It was proved by Burnside that a permutation group of prime degree must either be solvable, in which case it has a normal Sylow $p$-subgroup and is contained in the affine group, or it is $2$-transitive. See here for a recent straightforward proof of this.

The classification of the finite $2$-transitive groups was completed as an application of the classification of finite simple groups (see the wikipedia page or the discussion here for references) and they are listed for example in Section 7.7 of Dixon and Mortimer's book on permutation groups.

A look through the list shows that the only examples of prime degree are affine groups, $A_p$, $S_p$, groups $G$ with ${\rm PSL}(d,q) \le G \le {\rm P \Gamma L}(d,q)$ when $(q^d-1)/(q-1)$ is prime, and a few small examples (${\rm PSL}(2,7)$ and ${\rm PSL}(2,11)$ of degrees $7$ and $11$, $M_{11}$, and $M_{23}$).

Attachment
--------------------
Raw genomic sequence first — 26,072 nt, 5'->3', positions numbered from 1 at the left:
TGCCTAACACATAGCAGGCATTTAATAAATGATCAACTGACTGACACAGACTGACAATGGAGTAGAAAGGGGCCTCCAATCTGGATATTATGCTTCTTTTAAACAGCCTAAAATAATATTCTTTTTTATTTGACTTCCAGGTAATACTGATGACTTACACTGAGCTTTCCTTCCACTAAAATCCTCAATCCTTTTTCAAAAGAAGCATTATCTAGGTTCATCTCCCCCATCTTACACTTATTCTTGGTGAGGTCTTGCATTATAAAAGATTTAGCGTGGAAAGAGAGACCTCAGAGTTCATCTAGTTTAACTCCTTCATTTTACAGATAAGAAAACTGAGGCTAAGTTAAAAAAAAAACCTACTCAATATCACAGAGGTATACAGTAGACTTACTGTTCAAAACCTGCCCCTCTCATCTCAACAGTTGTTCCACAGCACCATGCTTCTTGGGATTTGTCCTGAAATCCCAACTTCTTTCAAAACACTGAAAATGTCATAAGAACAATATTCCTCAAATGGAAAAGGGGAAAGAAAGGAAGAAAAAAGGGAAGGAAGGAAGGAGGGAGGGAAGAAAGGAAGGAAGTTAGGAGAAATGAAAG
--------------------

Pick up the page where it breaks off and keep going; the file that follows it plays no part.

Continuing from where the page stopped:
When $(q^d-1)/(q-1)$ is prime $p$, an element of order $p$ in ${\rm PSL}(d,q)$ is a Singer cycle, and its normalizer in ${\rm P \Gamma L}(d,q)$ has order at most $pde$, where $q=r^e$ with $r$ prime, which is smaller than $p(p-1)$.
The small examples are all contained in the alternating groups.

So the affine group of order $p(p-1)$ is maximal in $S_p$ whenever $p>3$.